Wildlife

The fauna of the Northeast Iceland is diverse in character, offering all nature lovers something to suit their special interests. Varying environmental conditions provide the foundation for this diversity; lowlands, highlands, nourishing lakes and wetlands, woods, heather moors and the shoreline in all its variety of shapes.

Whales

In Skjálfandaflói Bay, several species of whale may be observed, the most common being minke whales, humpbacks and harbour porpoises. Húsavík is the centre of whale watching in Iceland and has a whale museum by the harbour. The first organised Icelandic whale watching expeditions began here and turned out very successfully. An ever-growing number of people seek the opportunity to sail out to sea hoping to observe those distinguished creatures as they break the surface to blow and breathe.

Fish & Seals

The offshore seas are rich in countless species of fish. Trout abound in several lakes as do different varieties of arctic charr, and salmon energetically swim far upstream in several local rivers. Seals relax on skerries or swim effortlessly near the shore if a human presence happens to arouse their curiosity. Quite often common seals (harbour seals) travel up the river Skjálfandafljót as they also do in the Bakkahlaup area of river Jökulsá á Fjöllum, where they use river islands as safe havens when giving birth to their offspring.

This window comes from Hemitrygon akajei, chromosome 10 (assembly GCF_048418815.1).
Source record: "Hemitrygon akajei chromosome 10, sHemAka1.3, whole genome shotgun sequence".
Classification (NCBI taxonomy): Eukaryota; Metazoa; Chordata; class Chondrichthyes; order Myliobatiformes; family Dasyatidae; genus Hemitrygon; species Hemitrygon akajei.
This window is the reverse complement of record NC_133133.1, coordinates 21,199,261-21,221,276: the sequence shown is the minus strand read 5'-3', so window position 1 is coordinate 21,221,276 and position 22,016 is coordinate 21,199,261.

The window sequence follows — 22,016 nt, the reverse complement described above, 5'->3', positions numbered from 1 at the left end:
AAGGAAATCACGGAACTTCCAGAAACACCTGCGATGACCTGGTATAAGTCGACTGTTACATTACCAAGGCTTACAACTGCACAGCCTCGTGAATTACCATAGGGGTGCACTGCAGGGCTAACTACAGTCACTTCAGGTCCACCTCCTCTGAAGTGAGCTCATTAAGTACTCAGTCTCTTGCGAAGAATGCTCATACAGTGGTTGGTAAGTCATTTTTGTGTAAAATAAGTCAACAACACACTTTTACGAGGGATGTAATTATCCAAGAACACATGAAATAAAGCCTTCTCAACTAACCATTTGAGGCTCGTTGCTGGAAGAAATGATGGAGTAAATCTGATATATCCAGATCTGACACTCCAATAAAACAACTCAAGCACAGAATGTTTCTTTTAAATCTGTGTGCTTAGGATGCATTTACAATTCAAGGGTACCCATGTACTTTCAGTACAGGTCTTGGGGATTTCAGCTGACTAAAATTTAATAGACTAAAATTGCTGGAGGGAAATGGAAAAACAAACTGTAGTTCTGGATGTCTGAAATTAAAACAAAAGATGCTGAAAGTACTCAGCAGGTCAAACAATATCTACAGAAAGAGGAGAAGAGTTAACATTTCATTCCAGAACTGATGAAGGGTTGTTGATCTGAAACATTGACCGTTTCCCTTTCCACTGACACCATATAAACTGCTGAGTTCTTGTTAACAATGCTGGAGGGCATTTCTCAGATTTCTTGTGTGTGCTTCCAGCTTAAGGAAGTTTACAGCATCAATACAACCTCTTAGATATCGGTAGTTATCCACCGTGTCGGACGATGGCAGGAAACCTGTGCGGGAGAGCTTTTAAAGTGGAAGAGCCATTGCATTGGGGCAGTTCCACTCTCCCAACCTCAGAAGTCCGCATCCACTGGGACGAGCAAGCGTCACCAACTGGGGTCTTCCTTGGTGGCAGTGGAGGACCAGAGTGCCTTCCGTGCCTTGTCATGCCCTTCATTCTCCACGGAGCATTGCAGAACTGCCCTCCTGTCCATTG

Birds

Northeast Iceland is renowned for its rich and diverse birdlife. The coast, where the contrasting worlds of land and marine life meet, provides particularly rich environment for a variety of birds. It is quite possible to see 70 species in one day in the coastal regions of Northeast Iceland and further inland, the Mývatn area hosts more species of ducks during the summer than any other location in the world.

Foxes

Melrakkaslétta is the proper domicile of the fox, as indicated by its very name, which translates to Fox Plain.  Foxes are also found elsewhere and mink is widespread over the entire region. The fox population has grown considerably in areas like Flateyjardalur which human population has left to abandonment.